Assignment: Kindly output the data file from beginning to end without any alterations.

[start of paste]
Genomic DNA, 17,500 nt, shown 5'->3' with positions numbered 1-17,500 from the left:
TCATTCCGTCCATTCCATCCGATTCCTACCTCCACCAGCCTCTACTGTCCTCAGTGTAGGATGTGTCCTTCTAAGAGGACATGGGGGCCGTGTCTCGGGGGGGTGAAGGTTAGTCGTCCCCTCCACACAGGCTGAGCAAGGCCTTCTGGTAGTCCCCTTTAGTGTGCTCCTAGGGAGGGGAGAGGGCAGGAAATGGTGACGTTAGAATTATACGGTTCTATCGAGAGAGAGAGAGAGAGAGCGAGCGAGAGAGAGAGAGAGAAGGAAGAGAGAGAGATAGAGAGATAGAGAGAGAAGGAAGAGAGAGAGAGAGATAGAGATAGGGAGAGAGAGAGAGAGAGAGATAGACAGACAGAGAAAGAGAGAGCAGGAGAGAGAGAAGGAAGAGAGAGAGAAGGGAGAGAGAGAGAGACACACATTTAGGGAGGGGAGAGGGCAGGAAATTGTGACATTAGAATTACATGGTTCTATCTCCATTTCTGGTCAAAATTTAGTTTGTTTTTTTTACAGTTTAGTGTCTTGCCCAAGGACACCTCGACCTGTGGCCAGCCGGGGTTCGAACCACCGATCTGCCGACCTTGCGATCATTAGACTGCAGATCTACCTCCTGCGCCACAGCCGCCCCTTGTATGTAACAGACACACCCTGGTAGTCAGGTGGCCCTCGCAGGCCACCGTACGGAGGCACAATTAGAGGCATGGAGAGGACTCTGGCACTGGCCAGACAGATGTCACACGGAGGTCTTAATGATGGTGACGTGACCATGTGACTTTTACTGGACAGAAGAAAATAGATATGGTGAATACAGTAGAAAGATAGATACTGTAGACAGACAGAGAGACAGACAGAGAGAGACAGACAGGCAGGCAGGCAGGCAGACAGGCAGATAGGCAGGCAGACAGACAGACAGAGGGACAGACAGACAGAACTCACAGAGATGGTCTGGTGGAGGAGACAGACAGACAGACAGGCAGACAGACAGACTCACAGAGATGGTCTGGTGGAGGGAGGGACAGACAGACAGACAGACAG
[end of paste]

Genomic DNA, 17,500 nt, shown 5'->3' with positions numbered 1-17,500 from the left:
TCATTCCGTCCATTCCATCCGATTCCTACCTCCACCAGCCTCTACTGTCCTCAGTGTAGGATGTGTCCTTCTAAGAGGACATGGGGGCCGTGTCTCGGGGGGGTGAAGGTTAGTCGTCCCCTCCACACAGGCTGAGCAAGGCCTTCTGGTAGTCCCCTTTAGTGTGCTCCTAGGGAGGGGAGAGGGCAGGAAATGGTGACGTTAGAATTATACGGTTCTATCGAGAGAGAGAGAGAGAGAGCGAGCGAGAGAGAGAGAGAGAAGGAAGAGAGAGAGATAGAGAGATAGAGAGAGAAGGAAGAGAGAGAGAGAGATAGAGATAGGGAGAGAGAGAGAGAGAGAGATAGACAGACAGAGAAAGAGAGAGCAGGAGAGAGAGAAGGAAGAGAGAGAGAAGGGAGAGAGAGAGAGACACACATTTAGGGAGGGGAGAGGGCAGGAAATTGTGACATTAGAATTACATGGTTCTATCTCCATTTCTGGTCAAAATTTAGTTTGTTTTTTTTACAGTTTAGTGTCTTGCCCAAGGACACCTCGACCTGTGGCCAGCCGGGGTTCGAACCACCGATCTGCCGACCTTGCGATCATTAGACTGCAGATCTACCTCCTGCGCCACAGCCGCCCCTTGTATGTAACAGACACACCCTGGTAGTCAGGTGGCCCTCGCAGGCCACCGTACGGAGGCACAATTAGAGGCATGGAGAGGACTCTGGCACTGGCCAGACAGATGTCACACGGAGGTCTTAATGATGGTGACGTGACCATGTGACTTTTACTGGACAGAAGAAAATAGATATGGTGAATACAGTAGAAAGATAGATACTGTAGACAGACAGAGAGACAGACAGAGAGAGACAGACAGGCAGGCAGGCAGGCAGACAGGCAGATAGGCAGGCAGACAGACAGACAGAGGGACAGACAGACAGAACTCACAGAGATGGTCTGGTGGAGGAGACAGACAGACAGACAGGCAGACAGACAGACTCACAGAGATGGTCTGGTGGAGGGAGGGACAGACAGACAGACAGACAG